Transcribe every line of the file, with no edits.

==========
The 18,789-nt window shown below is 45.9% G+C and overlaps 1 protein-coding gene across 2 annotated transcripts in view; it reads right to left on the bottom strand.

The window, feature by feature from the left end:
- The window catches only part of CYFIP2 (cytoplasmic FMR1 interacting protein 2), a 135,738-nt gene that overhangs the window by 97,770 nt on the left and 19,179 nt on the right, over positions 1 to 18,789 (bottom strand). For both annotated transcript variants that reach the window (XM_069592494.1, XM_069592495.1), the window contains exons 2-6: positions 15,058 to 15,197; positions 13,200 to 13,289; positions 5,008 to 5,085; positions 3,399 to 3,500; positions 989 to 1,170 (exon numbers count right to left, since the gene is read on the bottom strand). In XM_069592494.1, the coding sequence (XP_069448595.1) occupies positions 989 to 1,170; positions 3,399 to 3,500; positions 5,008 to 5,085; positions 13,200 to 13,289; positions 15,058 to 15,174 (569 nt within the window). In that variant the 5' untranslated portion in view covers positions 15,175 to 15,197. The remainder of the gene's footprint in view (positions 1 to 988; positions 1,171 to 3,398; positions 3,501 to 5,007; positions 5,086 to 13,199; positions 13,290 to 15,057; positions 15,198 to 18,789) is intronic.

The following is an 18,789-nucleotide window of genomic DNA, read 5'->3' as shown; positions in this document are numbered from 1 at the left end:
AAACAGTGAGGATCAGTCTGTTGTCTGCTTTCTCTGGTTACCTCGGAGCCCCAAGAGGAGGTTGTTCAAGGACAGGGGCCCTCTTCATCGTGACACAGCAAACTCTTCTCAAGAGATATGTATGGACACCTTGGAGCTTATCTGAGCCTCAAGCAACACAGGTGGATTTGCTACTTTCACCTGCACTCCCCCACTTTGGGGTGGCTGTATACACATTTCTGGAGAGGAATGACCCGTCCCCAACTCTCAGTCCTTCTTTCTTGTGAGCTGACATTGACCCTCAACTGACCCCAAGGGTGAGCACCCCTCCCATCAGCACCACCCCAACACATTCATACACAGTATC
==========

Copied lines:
The 18,789-nt window shown below is 45.9% G+C and overlaps 1 protein-coding gene across 2 annotated transcripts in view; it reads right to left on the bottom strand.

The window, feature by feature from the left end:
- The window catches only part of CYFIP2 (cytoplasmic FMR1 interacting protein 2), a 135,738-nt gene that overhangs the window by 97,770 nt on the left and 19,179 nt on the right, over positions 1 to 18,789 (bottom strand). For both annotated transcript variants that reach the window (XM_069592494.1, XM_069592495.1), the window contains exons 2-6: positions 15,058 to 15,197; positions 13,200 to 13,289; positions 5,008 to 5,085; positions 3,399 to 3,500; positions 989 to 1,170 (exon numbers count right to left, since the gene is read on the bottom strand). In XM_069592494.1, the coding sequence (XP_069448595.1) occupies positions 989 to 1,170; positions 3,399 to 3,500; positions 5,008 to 5,085; positions 13,200 to 13,289; positions 15,058 to 15,174 (569 nt within the window). In that variant the 5' untranslated portion in view covers positions 15,175 to 15,197. The remainder of the gene's footprint in view (positions 1 to 988; positions 1,171 to 3,398; positions 3,501 to 5,007; positions 5,086 to 13,199; positions 13,290 to 15,057; positions 15,198 to 18,789) is intronic.

The following is an 18,789-nucleotide window of genomic DNA, read 5'->3' as shown; positions in this document are numbered from 1 at the left end:
AAACAGTGAGGATCAGTCTGTTGTCTGCTTTCTCTGGTTACCTCGGAGCCCCAAGAGGAGGTTGTTCAAGGACAGGGGCCCTCTTCATCGTGACACAGCAAACTCTTCTCAAGAGATATGTATGGACACCTTGGAGCTTATCTGAGCCTCAAGCAACACAGGTGGATTTGCTACTTTCACCTGCACTCCCCCACTTTGGGGTGGCTGTATACACATTTCTGGAGAGGAATGACCCGTCCCCAACTCTCAGTCCTTCTTTCTTGTGAGCTGACATTGACCCTCAACTGACCCCAAGGGTGAGCACCCCTCCCATCAGCACCACCCCAACACATTCATACACAGTATC